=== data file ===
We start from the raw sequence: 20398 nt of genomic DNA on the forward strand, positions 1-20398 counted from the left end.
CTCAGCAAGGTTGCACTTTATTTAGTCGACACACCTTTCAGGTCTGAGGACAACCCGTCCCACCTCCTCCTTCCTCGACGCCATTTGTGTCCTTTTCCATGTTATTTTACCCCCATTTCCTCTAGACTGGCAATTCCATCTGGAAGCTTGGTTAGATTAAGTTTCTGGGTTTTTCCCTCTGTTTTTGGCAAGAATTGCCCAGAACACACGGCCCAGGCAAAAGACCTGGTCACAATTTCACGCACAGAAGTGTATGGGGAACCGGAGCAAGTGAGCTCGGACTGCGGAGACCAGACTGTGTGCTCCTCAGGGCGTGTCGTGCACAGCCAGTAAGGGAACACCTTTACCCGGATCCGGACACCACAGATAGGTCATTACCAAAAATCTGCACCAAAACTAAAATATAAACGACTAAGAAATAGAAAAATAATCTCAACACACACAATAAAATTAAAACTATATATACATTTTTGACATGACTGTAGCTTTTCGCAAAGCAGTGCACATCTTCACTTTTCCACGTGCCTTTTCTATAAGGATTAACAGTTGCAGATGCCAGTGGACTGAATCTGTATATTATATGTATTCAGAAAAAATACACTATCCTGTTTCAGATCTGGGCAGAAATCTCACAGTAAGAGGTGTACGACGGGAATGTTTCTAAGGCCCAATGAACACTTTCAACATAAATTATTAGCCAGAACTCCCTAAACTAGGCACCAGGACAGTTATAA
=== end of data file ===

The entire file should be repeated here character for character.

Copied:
We start from the raw sequence: 20398 nt of genomic DNA on the forward strand, positions 1-20398 counted from the left end.
CTCAGCAAGGTTGCACTTTATTTAGTCGACACACCTTTCAGGTCTGAGGACAACCCGTCCCACCTCCTCCTTCCTCGACGCCATTTGTGTCCTTTTCCATGTTATTTTACCCCCATTTCCTCTAGACTGGCAATTCCATCTGGAAGCTTGGTTAGATTAAGTTTCTGGGTTTTTCCCTCTGTTTTTGGCAAGAATTGCCCAGAACACACGGCCCAGGCAAAAGACCTGGTCACAATTTCACGCACAGAAGTGTATGGGGAACCGGAGCAAGTGAGCTCGGACTGCGGAGACCAGACTGTGTGCTCCTCAGGGCGTGTCGTGCACAGCCAGTAAGGGAACACCTTTACCCGGATCCGGACACCACAGATAGGTCATTACCAAAAATCTGCACCAAAACTAAAATATAAACGACTAAGAAATAGAAAAATAATCTCAACACACACAATAAAATTAAAACTATATATACATTTTTGACATGACTGTAGCTTTTCGCAAAGCAGTGCACATCTTCACTTTTCCACGTGCCTTTTCTATAAGGATTAACAGTTGCAGATGCCAGTGGACTGAATCTGTATATTATATGTATTCAGAAAAAATACACTATCCTGTTTCAGATCTGGGCAGAAATCTCACAGTAAGAGGTGTACGACGGGAATGTTTCTAAGGCCCAATGAACACTTTCAACATAAATTATTAGCCAGAACTCCCTAAACTAGGCACCAGGACAGTTATAA